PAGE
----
Oh, why did I even bother to watch the Pakistani athletes compete at the Olympics? I knew nothing good’s going to come out of them at all. Not because these athletes are not competent enough, but because the state of sport in the nation is an utter joke.
Pakistani Women Athletes
Pakistani medal hopefuls (I can’t even say that with a straight face) were anything but. Let’s start with the worst of the lot – the women. Pardon me for being so blunt; and, I really don’t mean to talk less of the fairer sex in Pakistan. But, the Pakistani women athletes were a mere disappointment. I am probably not the only Pakistani thinking so. Pakistan had two female athletes competing at the London 2012 Olympics – Anum Bandey (Swimming – Women’s 400m Individual Medley) and Rabia Aashiq (Athletics – Women’s 800m Race).
Anum Bandey was a wildcard entrant to the London 2012 Pakistani line-up – which is a fancy way of saying that she didn’t really deserve the place but the Olympic committee just thought of giving her a chance anyway. Nevertheless, the moment she climbed by the side of the pool to dive into a career-building and perhaps the most important race of her life, teenage hearts throughout the nation skipped a beat.
Fingers crossed, the Pakistani people were secretly hoping the swimmer would at least climb to a winning position in the first of the 400m Individual Medley heats. After all, how hard is that to achieve in a race where there are only four swimmers competing against one another.
The 15-year old Pakistani Olympic hopeful dove in the waters and everything went downhill from there. Other swimmers would be finishing their second laps when Anum reached the end of her first. She managed to beat her personal best but every Pakistani hope sank in that pool when she came last. Shame is such small a word to describe what the Pakistani people felt. She came fourth, beating her personal record at mark 5:34.64 (with a difference of +44.32 to the winning Thi Anh Vien Nguyen of Vietnam; and +41.10 behind Noora Laukkanen of Finland at 3rd place).
Anum was accepted into the Olympics line-up for Pakistan after her performance at the Fédération Internationale de Natation (FINA) 2011 World Aquatics Championships at Shanghai, China. She participated in the Women’s 200m Breaststroke and the 400m Individual Medley ranking at 38 (mark 2:58.85) and 36 (mark 5:37.11) respectively without advancing to the semi-finals. While swimming at the Barnet Copthall Swimming Club, she became the third Pakistani female swimmer to receive an Olympic wildcard.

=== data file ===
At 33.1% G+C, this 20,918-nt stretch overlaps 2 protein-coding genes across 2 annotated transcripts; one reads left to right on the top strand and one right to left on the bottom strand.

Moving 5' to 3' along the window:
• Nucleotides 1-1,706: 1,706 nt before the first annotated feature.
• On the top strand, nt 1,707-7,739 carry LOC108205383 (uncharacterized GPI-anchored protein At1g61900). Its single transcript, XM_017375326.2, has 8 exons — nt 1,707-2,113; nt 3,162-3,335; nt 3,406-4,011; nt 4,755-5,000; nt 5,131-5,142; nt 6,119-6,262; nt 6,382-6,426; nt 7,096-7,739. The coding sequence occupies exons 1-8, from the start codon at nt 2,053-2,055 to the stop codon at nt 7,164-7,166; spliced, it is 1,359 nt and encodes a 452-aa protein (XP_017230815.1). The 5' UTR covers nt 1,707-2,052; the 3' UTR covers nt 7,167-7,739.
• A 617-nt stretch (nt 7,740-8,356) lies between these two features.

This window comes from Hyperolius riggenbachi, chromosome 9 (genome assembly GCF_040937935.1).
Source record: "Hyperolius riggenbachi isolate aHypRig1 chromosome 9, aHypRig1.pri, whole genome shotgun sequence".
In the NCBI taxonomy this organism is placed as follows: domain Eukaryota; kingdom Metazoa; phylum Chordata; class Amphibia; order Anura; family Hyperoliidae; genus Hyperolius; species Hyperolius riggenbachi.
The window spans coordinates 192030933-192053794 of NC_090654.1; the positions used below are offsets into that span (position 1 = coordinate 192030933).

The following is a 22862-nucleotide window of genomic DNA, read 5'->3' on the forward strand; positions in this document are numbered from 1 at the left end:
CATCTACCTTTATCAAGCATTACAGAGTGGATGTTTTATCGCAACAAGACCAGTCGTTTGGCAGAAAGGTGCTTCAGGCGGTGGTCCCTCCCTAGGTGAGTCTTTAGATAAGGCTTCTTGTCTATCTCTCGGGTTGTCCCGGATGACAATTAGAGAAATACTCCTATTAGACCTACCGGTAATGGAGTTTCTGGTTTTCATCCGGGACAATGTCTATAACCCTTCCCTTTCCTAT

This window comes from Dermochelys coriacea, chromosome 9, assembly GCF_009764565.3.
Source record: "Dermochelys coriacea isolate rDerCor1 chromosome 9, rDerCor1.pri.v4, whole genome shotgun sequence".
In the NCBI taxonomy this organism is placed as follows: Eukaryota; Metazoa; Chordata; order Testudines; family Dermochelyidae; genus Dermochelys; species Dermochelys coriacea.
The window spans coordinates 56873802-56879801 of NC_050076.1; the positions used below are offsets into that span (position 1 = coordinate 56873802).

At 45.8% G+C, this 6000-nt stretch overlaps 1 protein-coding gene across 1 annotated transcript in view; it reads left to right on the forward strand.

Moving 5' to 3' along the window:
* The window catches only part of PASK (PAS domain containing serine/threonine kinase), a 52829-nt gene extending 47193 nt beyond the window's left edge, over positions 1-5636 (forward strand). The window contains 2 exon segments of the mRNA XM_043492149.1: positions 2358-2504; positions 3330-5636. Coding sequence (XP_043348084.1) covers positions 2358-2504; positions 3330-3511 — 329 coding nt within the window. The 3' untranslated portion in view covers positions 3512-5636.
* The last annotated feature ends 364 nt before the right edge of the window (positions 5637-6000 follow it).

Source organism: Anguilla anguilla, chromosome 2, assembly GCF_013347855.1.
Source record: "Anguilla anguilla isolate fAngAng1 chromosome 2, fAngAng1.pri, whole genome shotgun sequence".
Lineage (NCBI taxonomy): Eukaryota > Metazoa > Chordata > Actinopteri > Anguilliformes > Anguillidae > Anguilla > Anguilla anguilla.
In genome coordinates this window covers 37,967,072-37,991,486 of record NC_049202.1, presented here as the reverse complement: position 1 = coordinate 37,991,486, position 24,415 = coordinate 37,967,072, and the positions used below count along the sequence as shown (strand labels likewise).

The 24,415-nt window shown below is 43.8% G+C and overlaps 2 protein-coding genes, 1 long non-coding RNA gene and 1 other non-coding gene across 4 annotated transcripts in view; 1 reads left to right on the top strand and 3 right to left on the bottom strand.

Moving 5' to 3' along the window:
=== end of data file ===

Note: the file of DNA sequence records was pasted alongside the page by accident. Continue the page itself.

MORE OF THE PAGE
The last hopes of a medal for Pakistan lay with Rabia Aashiq competing in the Women’s 800m Race. My hopes were instantly shattered when even before the race started, a commentator casually expressed that Aashiq was going to end behind the six others competing in the race. Oh, and guess what? Rabia was also a wildcard entrant. Isn’t any Pakistani woman skilled enough? I was tempted to look away and do something worthwhile. The leading contenders in the race were Yuliya Krevsun of Ukraine, Pamela Jelimo of Kenya and Lynsey Sharp of Great Britain. I would be better off supporting these three than a person who wore the wrong tights to the race – let me tell you, if you are running a track race, wearing those particular tights would only slow you down. If it’s a matter of decency then a burqa might even have been faster. The only tights to work in such conditions are the CW-X Pro running tights which aren’t really that expensive as well.
Keeping it halal, our contender reached the post at the sixth position with mark 2:17.39. But then again, she wasn’t last at all. She actually beat one of the top contenders, i.e., Yuliya Krevsun of Ukraine – not because she ran faster but because Krevsun opted out of the race at the 200m mark. Watching the race, I was disappointed as was every other Pakistani – not for Aashiq taking up the second-last position, but because she was running for a friend of hers who had just died. That should be motivation in itself for any athlete to perform well. Perhaps, it was the cold London breeze that somehow climbed through all that attire and froze her bones.